Concert Review: Day 1 of Lollapalooza 2012 - Friday, 8/3/12 in Chicago

Concert Review: Day 1 of Lollapalooza 2012 - Friday, 8/3/12 in Chicago

Day one of Lollapalooza 2012 featured the high temperatures that concertgoers have come to expect over the years alongside performances by Black Sabbath, Black Angels, The Afghan Whigs, Sharon Van Etten and more… 

Eight stages across a sprawling area in downtown Chicago, Lollapalooza remains nevertheless an extremely well run festival.  Camelbak filling stations offer fans the ability to stay hydrated without being gouged.  And obviously, hydration is key (as the girl next to me who passed out during Sharon Van Etten’s can certainly attest to).

One of my favorite aspects of the festival is Chow Town.  Through a wide variety of outstanding, local food choices from vendors like Kuma’s Corner, Gibson’s, Lou Malnati’s and more, food is made available to festivalgoers at an extremely affordable price.  It would be easy to gouge fans on something like this but at only $3, slices of Lou Malnati’s pizza were a bargain.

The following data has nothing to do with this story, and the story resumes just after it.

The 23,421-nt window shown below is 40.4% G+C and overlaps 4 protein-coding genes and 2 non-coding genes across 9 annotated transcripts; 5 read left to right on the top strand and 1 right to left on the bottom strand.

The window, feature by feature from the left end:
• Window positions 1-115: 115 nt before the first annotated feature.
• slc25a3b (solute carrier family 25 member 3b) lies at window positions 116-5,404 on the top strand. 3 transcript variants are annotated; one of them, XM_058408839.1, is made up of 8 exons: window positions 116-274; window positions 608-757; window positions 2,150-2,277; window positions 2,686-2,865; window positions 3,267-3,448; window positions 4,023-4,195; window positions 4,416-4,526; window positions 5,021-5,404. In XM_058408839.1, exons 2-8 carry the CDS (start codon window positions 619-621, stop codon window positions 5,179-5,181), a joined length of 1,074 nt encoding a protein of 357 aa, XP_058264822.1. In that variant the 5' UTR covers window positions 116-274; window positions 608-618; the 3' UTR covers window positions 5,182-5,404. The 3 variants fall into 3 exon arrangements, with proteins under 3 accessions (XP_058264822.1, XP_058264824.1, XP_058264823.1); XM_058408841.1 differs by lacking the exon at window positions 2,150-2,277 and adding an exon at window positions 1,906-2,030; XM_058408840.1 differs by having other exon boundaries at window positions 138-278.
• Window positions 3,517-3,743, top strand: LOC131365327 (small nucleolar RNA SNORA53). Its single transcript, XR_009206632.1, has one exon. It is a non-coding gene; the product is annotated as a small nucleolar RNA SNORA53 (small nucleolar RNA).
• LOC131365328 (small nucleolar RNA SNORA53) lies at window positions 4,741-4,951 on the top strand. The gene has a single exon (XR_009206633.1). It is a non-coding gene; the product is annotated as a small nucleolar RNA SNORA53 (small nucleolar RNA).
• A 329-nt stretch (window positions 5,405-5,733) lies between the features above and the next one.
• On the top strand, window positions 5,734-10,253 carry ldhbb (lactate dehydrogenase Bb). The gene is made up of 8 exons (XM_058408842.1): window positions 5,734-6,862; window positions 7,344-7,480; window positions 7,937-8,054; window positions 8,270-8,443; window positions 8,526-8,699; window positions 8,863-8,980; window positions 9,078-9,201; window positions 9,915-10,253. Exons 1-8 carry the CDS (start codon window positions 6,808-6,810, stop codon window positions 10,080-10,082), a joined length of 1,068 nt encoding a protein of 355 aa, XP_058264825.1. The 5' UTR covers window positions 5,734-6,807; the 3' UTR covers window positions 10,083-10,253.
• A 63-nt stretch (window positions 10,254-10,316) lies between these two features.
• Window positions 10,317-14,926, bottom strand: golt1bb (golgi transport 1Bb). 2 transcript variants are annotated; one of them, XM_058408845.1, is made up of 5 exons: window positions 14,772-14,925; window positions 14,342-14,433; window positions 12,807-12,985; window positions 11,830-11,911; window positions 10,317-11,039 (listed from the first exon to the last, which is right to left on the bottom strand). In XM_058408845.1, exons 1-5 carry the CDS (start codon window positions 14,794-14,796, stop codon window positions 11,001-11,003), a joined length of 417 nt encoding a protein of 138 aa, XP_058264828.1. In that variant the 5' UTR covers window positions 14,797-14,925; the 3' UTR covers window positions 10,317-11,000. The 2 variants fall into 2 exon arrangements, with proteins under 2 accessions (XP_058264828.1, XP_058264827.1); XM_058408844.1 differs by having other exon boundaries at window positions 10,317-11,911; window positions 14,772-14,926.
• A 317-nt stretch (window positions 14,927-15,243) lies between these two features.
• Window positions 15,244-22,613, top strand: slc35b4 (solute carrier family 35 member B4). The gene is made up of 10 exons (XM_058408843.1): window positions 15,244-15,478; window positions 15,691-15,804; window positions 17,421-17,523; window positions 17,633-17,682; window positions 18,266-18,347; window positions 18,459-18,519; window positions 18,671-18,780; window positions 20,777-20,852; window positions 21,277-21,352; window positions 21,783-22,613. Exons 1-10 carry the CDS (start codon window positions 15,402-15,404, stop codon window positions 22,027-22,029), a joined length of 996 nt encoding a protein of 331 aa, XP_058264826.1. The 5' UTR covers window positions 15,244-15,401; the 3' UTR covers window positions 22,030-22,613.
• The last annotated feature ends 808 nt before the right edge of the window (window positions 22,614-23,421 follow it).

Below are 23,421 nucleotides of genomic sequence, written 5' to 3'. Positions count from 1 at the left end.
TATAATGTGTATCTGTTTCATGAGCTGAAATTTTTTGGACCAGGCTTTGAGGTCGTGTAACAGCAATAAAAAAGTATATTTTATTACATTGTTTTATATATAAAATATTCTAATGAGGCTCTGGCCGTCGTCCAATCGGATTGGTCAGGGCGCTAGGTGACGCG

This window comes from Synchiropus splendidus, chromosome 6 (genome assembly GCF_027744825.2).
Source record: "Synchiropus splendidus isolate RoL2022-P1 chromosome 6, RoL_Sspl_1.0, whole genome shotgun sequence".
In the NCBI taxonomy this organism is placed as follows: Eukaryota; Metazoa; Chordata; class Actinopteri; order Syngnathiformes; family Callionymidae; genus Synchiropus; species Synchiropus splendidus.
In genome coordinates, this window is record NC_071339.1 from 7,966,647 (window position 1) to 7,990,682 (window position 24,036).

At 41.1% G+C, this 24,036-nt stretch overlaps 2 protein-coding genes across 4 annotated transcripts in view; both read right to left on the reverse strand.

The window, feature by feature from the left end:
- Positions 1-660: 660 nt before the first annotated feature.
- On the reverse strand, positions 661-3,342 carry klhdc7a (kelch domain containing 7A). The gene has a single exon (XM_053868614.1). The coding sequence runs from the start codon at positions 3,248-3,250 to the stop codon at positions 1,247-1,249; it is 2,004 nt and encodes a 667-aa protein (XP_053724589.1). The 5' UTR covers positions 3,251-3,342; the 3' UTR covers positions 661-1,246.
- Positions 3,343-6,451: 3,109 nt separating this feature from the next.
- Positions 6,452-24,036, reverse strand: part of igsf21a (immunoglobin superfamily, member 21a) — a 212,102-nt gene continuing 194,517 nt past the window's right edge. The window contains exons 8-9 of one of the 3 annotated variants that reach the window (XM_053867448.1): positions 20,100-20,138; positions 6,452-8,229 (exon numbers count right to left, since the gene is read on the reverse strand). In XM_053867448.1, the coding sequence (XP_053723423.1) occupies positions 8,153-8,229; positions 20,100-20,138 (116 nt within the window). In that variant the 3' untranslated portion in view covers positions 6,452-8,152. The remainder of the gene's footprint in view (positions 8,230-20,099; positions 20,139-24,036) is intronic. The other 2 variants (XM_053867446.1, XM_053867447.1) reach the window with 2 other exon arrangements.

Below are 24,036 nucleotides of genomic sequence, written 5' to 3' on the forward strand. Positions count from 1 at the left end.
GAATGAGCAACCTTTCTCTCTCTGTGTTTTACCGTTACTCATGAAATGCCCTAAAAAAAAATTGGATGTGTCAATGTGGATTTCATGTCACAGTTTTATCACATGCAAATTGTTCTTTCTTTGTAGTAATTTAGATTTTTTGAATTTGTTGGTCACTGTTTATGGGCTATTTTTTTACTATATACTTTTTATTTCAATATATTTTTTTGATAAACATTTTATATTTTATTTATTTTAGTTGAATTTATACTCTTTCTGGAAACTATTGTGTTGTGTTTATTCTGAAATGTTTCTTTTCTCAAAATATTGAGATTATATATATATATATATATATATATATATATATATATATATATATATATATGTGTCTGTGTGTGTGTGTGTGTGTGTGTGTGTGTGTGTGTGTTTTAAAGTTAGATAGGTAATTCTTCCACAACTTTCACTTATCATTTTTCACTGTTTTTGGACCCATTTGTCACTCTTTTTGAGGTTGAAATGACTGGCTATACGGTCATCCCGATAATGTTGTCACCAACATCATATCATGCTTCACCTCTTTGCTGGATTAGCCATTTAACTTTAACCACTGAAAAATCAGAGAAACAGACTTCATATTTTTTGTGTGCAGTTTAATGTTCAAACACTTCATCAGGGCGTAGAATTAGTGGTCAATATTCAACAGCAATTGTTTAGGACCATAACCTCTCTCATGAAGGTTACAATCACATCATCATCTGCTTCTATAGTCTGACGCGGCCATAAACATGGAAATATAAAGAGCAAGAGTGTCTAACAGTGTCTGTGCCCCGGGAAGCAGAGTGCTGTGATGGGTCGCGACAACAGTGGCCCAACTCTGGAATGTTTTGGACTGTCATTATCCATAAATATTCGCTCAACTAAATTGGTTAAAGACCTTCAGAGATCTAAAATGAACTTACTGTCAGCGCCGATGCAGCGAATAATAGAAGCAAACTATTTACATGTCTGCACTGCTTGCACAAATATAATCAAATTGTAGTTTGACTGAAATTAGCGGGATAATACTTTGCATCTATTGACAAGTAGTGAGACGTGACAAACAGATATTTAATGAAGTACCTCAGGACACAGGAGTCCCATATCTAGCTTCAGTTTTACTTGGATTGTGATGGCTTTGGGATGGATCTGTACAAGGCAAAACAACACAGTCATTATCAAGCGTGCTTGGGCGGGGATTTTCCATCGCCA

Most of my first day was concentrated on the festival’s northern side catching multiple acts on the BMI and Bud Light stages.  I did however take a quick jaunt down to Perry’s stage for a look at some electronic dance music by Zedd where I was impressed to see a huge amount of people raging on quite early in the afternoon.

As always, the peoplewatching was top notch though I was kind of surprised not to see large numbers of people at least trying to jump the gate.  Having to pass through three checkpoints at the main entrance before actually entering festival grounds may have been a deterrent… though I doubt it.

I saw several festival patrons (all male) adorned in full Native American headdress (I don’t get it) not to mention a wide variety of concertgoers (especially during Passion Pit) carrying stuffed animals impaled ten or fifteen feet in the air on a stick (again, I don’t’ get it).

On my way to see the Afghan Whigs, I saw a man wet himself, seemingly oblivious to the fact that we were ten feet from a row of about fifty port-a-johns.